Obama Raises Doubts Over Russia De-escalation Intents in Ukraine

PHOTO: A Ukrainian soldier controls a road outskirts of Izyum, Eastern Ukraine, April 17, 2014.

President Obama today expressed skepticism that Russia would change its behavior in Ukraine, even after a day full of talks in Geneva, Switzerland, yielded an agreement from the nation to help de-escalate the standoff with its neighbor.

“My hope is that we actually do see follow-through over the next several days, but I don't think, given past performance, that we can count on that, and we have to be prepared to potentially respond to what continue to be, you know, efforts of interference by the Russians in Eastern and Southern Ukraine,” Obama said during an impromptu press conference in the White House briefing room.

After Russia, along with Ukraine, the United States and the European Union, announced Thursday they had agreed to a framework to reduce tensions in Ukraine, Obama suggested the U.S. would wait to see whether Russia followed through on its commitments before imposing additional sanctions.

During the eight-hour meeting Thursday, the four sides committed to refraining from the use of violence, to getting all “illegal” forces within Ukraine to vacate and to supporting an international monitoring mission by the Organization for Security and Cooperation in Europe, which is already under way.

Obama said he had been consulting with his European counterparts including German Chancellor Angela Merkel and British Prime Minister David Cameron to coordinate additional penalties if Russia fails to prove it’s abiding by the new agreement.

Earlier Thursday, Secretary of State John Kerry said the lengthy four-way meeting on Ukraine had produced metrics for measuring how quickly the situation there de-escalates, but added that there is still more work to be done.

“All of this, we believe, represents a good day’s work,” he said after the meeting in Geneva, Switzerland. “But on the other hand, this day’s work has produced principles. And it has produced commitments.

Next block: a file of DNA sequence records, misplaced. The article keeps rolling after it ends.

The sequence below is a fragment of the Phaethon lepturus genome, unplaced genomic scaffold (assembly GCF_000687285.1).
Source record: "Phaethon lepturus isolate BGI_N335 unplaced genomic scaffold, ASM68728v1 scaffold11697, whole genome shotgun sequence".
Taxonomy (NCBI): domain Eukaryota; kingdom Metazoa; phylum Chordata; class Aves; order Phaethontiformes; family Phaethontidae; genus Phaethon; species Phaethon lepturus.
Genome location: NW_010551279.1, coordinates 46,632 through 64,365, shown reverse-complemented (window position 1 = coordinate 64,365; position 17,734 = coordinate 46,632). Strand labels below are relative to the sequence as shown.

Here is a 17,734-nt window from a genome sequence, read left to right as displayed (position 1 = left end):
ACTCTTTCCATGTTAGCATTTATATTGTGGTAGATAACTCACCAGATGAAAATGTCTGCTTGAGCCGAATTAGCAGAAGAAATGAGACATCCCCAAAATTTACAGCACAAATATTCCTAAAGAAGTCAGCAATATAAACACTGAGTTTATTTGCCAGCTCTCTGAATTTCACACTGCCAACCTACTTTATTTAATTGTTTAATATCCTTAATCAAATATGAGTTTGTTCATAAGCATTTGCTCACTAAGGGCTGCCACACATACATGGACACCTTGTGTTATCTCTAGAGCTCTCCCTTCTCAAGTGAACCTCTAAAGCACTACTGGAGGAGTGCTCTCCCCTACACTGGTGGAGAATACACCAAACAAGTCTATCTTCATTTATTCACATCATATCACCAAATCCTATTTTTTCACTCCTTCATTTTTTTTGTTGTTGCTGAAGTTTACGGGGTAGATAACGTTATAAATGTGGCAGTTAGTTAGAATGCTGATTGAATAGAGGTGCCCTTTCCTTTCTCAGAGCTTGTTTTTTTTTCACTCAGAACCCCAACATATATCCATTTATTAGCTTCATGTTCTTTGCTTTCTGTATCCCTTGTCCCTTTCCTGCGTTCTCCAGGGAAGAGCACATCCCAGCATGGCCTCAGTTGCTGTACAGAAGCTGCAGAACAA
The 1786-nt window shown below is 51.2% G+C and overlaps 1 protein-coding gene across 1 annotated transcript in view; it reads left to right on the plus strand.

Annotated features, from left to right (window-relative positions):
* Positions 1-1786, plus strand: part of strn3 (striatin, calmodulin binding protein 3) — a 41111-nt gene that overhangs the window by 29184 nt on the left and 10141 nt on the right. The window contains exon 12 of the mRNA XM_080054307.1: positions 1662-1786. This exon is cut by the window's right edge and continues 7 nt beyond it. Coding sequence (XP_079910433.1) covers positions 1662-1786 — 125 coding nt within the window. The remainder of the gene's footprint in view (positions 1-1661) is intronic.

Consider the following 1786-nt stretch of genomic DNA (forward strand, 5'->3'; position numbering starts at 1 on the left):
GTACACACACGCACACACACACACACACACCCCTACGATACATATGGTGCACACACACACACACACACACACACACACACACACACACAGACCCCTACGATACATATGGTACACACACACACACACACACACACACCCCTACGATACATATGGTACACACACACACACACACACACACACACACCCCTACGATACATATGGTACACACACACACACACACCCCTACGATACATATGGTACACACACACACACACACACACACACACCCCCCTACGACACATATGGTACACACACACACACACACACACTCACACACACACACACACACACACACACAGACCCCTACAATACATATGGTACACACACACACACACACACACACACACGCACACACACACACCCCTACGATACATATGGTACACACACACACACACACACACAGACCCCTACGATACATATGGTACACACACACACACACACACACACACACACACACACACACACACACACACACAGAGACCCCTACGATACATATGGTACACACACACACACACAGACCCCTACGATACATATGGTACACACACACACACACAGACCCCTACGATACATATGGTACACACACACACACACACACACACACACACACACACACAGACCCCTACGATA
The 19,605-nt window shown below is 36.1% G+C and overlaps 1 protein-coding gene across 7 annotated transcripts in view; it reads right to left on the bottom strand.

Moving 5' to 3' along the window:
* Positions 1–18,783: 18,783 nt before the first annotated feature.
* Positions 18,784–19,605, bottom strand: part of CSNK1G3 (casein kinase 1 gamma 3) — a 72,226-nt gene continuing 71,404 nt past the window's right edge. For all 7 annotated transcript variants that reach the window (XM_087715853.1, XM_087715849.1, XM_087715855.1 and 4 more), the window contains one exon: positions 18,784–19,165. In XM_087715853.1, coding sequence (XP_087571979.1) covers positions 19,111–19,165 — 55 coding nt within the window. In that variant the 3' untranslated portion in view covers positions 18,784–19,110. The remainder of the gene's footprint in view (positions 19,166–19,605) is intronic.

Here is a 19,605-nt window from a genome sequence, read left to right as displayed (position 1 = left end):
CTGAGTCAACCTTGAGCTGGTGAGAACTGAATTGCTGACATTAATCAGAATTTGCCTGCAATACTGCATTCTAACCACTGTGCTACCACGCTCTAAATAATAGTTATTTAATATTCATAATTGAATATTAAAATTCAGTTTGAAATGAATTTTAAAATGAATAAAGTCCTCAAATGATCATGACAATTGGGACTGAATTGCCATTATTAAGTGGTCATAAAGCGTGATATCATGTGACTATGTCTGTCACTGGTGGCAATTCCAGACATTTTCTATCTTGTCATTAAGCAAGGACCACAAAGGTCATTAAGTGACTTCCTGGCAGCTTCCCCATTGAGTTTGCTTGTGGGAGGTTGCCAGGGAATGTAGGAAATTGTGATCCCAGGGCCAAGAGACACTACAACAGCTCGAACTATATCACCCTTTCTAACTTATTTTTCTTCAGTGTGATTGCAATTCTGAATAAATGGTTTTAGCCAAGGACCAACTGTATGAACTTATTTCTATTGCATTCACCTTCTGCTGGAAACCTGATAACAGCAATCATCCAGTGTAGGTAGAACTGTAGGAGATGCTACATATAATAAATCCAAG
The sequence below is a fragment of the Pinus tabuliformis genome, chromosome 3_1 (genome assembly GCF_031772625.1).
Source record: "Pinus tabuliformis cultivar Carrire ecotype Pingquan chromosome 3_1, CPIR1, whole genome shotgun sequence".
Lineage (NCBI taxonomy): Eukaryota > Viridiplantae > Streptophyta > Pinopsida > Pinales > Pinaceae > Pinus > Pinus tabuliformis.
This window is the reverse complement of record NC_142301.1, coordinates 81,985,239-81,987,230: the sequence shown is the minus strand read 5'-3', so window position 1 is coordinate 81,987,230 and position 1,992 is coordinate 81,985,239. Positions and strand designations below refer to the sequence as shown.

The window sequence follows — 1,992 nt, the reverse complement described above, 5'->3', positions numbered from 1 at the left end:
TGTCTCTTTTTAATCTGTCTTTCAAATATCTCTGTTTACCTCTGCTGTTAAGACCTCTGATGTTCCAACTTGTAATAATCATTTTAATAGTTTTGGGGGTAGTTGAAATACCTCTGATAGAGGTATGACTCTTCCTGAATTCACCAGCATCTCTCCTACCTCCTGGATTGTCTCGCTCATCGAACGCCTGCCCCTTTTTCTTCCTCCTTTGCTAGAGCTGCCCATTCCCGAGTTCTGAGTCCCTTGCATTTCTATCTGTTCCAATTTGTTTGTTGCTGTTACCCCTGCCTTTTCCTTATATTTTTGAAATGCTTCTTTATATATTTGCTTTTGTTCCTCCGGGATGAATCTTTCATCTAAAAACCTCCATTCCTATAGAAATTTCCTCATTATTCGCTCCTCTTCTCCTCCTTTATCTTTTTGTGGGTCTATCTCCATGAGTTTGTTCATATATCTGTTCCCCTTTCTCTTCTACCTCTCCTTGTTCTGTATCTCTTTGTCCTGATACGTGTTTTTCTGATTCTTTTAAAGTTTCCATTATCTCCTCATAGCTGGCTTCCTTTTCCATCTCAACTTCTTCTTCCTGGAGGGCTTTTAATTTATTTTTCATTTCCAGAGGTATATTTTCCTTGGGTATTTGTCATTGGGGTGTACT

“And it has produced words on paper. None of us leave here with the sense that the job is done because the words are on the paper.”

Kerry added that Ukraine had agreed to an inclusive constitutional drafting process that maintains respect for minority groups and takes into consideration the possibility for more autonomy within Ukrainian regions, some of the chief requests that Russia had made of Ukraine before the meeting, which included the United States, Russia, Ukraine and European Union.

“Ukraine’s leaders indicated that they are prepared to go to extraordinary lengths to address regional demands for more autonomy, for local self-government, for the protection of minority rights,” Kerry said.

But in an indication of how Russia may seek to skirt the red lines laid out in today’s agreement, Kerry also criticized Russia’s takeover of the Ukrainian region of Crimea as “illegal.” Russia continues to insist, however, that the annexation was done in the name of defending the Russian-speaking population of that area.

And Kerry added that while the parties convened in Geneva to “move away from what is a spiraling-downwards confrontation,” he noted that Crimea was not a topic of discussion Thursday.

“We have not given up but today we did not come here to talk about Crimea,” he said.

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